Saturday, December 2, 2006


H.L. Mencken so accurately observed, "Nobody ever went broke underestimating the taste of the American public."

Similarly, as a tax professional I have learned to never overestimate the intelligence of the average taxpayer. A seemingly intelligent client will often surprise me with the oddest "bass-ackwards" logic (although at this point nothing surprises me anymore). During my 35 years in "the business" I have heard a lot of real zingers.

Many, many years ago, when I was still an "apprentice" tax preparer, one of Jim Gill's clients came in and proudly announced that his employer had offered to reimburse him for job-related travel, but he turned it down because then he would not be able to deduct business travel on his Form 1040 (back then employee business expenses were deductible in full "above-the-line" as an Adjustment to Income).

Jim avoided the temptation to tell the client that he was a complete idiot, and attempted to explain, with great patience and tact (two traits that are an absolute necessity for tax preparers) that taxes are only pennies on the dollar, and it is much "more better" for someone to give you $1.00 tax free than it is to be able to save 30 cents in taxes. You have not saved 30 cents - you have lost 70 cents!

Many tax pros, myself included, tell of the otherwise savvy cash-basis small business client who wants to deduct an uncollected fee.

"I've been sending this SOB invoices for months, and he totally ignores them. The last invoice was returned undeliverable. I don't think I will ever see the $500.00 the bastard owes me. Deduct this loss as a bad debt on my return."

At least 95%, if not all, of small business clients are on the cash basis, or at least some kind of hybrid system that includes the cash-basis reporting of income. Income is taxed when the cash is actually in the hand of the client, and not when the client bills for the product or service. I have to once again be patient and explain that you cannot deduct a loss of money you never received.

The client did indeed suffer an "economic" loss - he provided goods or services in good faith and was not properly compensated. However, he did not suffer a "tax" loss. If he did not previously report the uncollected fee as income he cannot claim a bad debt deduction when it becomes uncollectible. If it is any consideration, out-of-pocket expenses related to the goods or services provided to the deadbeat can be deducted as normal business expenses.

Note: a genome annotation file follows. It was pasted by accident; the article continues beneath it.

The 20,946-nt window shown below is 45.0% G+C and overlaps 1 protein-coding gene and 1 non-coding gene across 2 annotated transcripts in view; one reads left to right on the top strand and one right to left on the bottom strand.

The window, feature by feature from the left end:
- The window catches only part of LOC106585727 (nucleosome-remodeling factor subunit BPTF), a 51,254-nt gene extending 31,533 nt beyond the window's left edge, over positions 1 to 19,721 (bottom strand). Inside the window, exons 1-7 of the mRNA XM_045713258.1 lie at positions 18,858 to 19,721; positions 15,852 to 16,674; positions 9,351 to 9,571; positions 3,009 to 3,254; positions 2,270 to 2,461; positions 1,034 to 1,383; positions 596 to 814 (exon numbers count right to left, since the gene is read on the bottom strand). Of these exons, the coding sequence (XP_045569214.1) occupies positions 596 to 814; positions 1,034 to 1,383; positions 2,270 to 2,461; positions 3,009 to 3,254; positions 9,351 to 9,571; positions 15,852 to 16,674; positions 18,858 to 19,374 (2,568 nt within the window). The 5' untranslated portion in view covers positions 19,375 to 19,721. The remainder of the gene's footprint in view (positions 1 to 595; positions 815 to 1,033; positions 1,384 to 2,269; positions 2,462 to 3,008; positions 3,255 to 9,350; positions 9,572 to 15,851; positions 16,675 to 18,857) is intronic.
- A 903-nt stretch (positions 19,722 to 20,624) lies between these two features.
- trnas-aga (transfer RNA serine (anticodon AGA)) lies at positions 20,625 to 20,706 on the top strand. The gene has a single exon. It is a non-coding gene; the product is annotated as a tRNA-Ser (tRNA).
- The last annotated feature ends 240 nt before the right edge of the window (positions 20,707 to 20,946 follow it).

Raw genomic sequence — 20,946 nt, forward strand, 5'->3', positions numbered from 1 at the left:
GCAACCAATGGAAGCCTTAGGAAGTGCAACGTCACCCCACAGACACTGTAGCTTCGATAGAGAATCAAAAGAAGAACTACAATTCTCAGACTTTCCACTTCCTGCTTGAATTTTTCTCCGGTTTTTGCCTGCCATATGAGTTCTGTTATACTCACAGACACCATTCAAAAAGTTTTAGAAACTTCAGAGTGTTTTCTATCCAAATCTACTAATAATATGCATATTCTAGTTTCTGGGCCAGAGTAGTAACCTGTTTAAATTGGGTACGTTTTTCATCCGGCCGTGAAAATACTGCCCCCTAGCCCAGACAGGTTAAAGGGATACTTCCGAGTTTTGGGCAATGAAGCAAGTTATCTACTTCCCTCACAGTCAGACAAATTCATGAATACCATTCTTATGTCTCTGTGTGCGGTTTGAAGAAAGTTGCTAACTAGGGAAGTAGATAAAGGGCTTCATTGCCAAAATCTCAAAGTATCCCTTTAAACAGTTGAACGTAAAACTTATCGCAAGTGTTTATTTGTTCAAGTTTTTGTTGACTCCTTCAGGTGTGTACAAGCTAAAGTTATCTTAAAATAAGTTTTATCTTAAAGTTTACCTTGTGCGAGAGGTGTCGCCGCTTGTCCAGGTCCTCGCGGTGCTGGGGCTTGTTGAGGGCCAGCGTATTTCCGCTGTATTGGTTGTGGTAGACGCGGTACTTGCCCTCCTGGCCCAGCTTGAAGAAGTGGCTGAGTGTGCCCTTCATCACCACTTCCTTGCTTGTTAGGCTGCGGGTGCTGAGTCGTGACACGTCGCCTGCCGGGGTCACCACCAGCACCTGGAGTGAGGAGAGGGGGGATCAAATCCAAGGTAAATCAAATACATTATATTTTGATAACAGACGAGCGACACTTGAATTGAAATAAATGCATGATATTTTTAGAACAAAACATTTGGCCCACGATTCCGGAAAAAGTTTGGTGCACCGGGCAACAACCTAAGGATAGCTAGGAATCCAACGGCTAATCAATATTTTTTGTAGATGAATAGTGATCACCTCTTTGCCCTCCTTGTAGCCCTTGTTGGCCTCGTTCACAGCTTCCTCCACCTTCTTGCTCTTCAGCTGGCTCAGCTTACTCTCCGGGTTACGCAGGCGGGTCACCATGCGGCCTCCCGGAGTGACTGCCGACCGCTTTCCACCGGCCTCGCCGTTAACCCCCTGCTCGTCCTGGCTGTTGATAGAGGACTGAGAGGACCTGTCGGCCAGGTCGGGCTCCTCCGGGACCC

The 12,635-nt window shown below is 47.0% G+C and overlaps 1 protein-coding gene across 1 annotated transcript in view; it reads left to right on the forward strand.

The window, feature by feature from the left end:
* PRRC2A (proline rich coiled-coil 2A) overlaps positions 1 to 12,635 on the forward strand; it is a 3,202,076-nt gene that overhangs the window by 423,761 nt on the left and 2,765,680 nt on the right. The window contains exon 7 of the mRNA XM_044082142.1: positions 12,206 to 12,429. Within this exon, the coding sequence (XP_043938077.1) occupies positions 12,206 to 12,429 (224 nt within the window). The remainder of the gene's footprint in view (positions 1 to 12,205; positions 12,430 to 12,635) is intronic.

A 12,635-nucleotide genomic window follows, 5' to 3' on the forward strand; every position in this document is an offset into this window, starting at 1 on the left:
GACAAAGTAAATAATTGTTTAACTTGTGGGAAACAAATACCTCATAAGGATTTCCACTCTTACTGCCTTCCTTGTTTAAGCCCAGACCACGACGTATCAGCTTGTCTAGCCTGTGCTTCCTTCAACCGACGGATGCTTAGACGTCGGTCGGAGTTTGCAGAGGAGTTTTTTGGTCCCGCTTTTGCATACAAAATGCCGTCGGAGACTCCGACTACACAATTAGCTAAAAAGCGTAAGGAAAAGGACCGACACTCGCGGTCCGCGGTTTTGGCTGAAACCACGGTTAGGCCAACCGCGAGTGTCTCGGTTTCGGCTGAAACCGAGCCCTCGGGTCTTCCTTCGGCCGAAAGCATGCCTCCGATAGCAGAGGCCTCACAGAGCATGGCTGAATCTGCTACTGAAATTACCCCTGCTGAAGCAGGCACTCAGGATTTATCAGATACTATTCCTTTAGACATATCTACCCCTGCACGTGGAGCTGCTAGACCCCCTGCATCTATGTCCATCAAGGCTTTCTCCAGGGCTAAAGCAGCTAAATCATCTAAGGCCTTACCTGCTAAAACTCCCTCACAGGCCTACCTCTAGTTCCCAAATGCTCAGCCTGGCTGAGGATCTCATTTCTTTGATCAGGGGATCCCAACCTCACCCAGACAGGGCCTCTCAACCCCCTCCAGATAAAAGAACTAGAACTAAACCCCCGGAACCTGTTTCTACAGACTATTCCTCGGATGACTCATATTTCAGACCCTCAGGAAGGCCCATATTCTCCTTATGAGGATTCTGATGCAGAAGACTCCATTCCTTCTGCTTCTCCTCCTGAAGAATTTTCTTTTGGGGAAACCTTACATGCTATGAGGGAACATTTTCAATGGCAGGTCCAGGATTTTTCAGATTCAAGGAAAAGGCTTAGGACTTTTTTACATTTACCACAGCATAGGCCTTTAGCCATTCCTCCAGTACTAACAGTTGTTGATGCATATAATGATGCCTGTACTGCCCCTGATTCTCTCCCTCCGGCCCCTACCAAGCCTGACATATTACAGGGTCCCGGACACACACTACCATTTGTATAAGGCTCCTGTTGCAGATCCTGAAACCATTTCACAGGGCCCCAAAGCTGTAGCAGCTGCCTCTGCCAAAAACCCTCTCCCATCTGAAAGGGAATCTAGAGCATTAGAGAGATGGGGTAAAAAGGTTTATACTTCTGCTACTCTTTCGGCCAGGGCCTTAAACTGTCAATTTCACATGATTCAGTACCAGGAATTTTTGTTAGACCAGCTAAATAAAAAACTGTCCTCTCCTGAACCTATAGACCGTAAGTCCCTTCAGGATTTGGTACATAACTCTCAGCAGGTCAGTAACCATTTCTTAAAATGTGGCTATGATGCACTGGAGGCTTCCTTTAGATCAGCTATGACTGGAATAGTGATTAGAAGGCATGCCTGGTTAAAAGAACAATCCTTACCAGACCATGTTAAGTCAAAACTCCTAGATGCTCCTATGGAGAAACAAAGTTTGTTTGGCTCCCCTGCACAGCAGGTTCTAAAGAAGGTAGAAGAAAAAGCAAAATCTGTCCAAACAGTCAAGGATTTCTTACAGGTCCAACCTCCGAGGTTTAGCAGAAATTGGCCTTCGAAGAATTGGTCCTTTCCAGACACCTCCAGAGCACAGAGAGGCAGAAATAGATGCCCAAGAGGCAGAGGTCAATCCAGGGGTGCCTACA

While several clients joke about claiming their cat or dog, others are serious when they ask to deduct similarly absurd items.

A sales executive told me that because he travels extensively for business he can deduct the cost of paying an outside service to mow his lawn (a neighbor told him he could do it). I had all I could do to keep from laughing in his face.

Several clients include the cost of suits, haircuts and shoe shines on their list of employee business expenses ("my boss requires me to wear a suit to work each day" or "if it weren't for my job I would let my hair grow"). Of course I totally ignore these items.

Actually, as for the cat and dog issue, medical deductions have been allowed for the costs of a guide dog or other animals aiding the blind, deaf and disabled, and a business deductions has been allowed for dog and cat food for guard dogs and cats who chase mice away from the business location. I tell my clients who want to claim a pet that they must turn it into a Morris (the 9-lives cat) or Moose (he played Eddie the dog on "Fraser").

Hey, I shouldn't complain (and I'm really not) - if my clients knew all about tax law they probably wouldn't need me!


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